Despite expectations for greater transparency after President Xi Jinping took office in March, Beijing continued to try to suppress information on a broad range of issues. A CPJ report in March found that the government struggled to cope with ever more pervasive digital platforms that Chinese citizens used to express themselves. In September, authorities once again tightened social media controls. Under the new rules, people who posted comments deemed libelous and that were reposted 500 or more times faced defamation charges and up to three years in prison. Subsequently, hundreds of social media users including some journalists were arrested although most were released by the end of 2013. China ranked third on CPJ's annual census of journalists imprisoned around the world, behind only Turkey and Iran. Shi Tao, a Chinese journalist who was given a 10-year prison sentence in 2005, the first high-profile conviction for online activity, was released from prison in August, 15 months before the end of his term. CPJ research has shown that most jailed journalists serve their full sentences. A survey by the Foreign Correspondents' Club of China said reporting conditions had worsened over the past year, as the Chinese government "increasingly resorted to threats and intimidation against foreign media."
CPJ documented at least 32 reporters, editors, and bloggers behind bars in China when it conducted its annual census on December 1.
Authorities detained scores of people during the year in a campaign to banish online commentary that, among other issues, cast the government in a critical light, according to Chinese news outlets and human rights groups. Though many of the detainees were released, some were still held on criminal accusations in late 2013.
As a result of the Chinese government's attempt to suppress ethnic unrest, at least 50 percent of the journalists behind bars in late 2013 were ethnic minorities.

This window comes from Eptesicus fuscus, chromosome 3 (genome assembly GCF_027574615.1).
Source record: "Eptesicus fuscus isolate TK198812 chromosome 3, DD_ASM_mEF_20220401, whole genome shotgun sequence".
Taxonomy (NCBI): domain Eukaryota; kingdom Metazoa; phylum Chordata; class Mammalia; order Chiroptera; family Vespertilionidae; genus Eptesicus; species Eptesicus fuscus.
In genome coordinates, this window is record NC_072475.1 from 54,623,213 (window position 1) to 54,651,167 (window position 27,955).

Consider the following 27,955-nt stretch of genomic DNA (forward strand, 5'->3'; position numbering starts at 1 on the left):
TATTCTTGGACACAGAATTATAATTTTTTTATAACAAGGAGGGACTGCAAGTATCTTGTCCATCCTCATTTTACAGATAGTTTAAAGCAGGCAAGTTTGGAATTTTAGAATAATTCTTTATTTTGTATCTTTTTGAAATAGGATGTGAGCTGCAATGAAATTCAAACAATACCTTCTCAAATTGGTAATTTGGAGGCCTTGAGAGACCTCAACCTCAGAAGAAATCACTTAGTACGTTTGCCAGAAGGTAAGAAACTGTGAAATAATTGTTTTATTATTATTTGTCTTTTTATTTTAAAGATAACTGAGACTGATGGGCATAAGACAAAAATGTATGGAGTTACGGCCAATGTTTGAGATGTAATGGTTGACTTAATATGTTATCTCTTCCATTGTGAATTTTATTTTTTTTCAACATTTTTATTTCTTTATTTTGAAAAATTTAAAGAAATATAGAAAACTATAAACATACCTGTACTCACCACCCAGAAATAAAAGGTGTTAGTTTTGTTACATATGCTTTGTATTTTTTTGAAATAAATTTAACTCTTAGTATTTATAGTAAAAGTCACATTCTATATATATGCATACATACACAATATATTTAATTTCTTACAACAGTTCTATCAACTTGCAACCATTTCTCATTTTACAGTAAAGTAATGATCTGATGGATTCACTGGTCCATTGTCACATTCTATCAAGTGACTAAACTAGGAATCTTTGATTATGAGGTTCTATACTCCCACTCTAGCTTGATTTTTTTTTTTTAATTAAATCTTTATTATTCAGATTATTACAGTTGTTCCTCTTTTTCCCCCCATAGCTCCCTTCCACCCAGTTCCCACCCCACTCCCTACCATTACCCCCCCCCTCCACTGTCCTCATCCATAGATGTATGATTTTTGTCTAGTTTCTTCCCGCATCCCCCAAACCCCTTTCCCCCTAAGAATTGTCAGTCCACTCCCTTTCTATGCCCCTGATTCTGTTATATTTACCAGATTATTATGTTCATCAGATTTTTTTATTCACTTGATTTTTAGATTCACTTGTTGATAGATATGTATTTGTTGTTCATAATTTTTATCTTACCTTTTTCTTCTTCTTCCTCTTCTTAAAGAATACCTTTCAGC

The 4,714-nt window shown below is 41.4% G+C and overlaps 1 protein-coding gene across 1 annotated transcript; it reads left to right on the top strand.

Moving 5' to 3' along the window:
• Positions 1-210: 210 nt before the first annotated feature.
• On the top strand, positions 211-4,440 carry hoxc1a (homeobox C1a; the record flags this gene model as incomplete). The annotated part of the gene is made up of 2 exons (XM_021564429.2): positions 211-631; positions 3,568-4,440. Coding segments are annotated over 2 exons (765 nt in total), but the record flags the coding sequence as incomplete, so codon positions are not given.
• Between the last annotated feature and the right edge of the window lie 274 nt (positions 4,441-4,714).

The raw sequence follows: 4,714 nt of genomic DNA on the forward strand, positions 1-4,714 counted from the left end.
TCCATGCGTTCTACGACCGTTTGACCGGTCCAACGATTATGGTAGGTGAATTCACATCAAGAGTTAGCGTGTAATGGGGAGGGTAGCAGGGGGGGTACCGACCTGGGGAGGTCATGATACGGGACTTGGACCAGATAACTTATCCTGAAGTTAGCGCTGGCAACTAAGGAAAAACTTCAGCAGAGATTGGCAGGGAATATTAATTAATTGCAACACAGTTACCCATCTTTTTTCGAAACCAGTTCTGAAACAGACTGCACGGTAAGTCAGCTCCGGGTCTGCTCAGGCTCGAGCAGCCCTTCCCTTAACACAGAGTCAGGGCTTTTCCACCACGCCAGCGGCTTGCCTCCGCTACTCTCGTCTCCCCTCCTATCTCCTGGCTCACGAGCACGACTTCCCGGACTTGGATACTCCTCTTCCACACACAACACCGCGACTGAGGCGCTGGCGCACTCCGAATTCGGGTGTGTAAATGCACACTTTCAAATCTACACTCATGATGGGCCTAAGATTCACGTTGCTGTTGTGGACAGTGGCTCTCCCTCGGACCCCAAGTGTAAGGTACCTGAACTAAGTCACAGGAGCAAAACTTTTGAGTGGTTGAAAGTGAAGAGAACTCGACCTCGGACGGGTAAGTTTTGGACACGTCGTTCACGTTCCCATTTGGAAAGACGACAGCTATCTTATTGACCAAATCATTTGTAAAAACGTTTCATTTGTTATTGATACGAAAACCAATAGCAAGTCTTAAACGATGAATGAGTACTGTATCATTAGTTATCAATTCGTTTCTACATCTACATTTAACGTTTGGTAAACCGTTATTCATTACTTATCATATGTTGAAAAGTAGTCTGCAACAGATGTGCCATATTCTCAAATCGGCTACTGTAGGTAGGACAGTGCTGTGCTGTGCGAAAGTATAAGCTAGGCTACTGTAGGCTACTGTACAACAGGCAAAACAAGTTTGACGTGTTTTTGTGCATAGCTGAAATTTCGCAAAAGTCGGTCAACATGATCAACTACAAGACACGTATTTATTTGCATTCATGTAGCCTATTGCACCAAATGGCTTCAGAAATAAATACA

Of the 32 journalists jailed when CPJ conducted its annual prison census, nine were Tibetan and seven were Uighur. The rest were Han Chinese.
Internet penetration in China has gradually increased over the years, despite authorities' attempt to crack down on online commentary.
The Foreign Correspondents' Club of China published a report in May that found that 70 percent of international correspondents surveyed said working conditions had stayed the same or worsened in China, compared with 2012.
The correspondents' club found that Chinese authorities had increasingly "resorted to threats and intimidation against foreign media."
|Government retaliation against foreign media that have incurred official displeasure|
|Threats to the physical safety of reporters whose reports have offended authorities|
|Increased cyber harassment and hacking attacks on foreign journalists|
|Continuing restrictions on journalists' movements in Tibetan-inhabited areas of China|
|Official harassment of sources|
|Official intimidation of reporters' Chinese assistants|
Do you believe the free flow of information must be protected? Sign the #RightToReport petition and demand that President Obama immediately:
1. Issue a presidential policy directive prohibiting the hacking and surveillance of journalists and media organizations.
2. Limit aggressive prosecutions that ensnare journalists and intimidate whistleblowers.
3. Prevent the harassment of journalists at the U.S. border.
Or click here to see the full petition, and join leading journalists like Christiane Amanpour, The Guardian’s Alan Rusbridger, Editor of the AP Kathleen Carroll, and Arianna Huffington in signing on.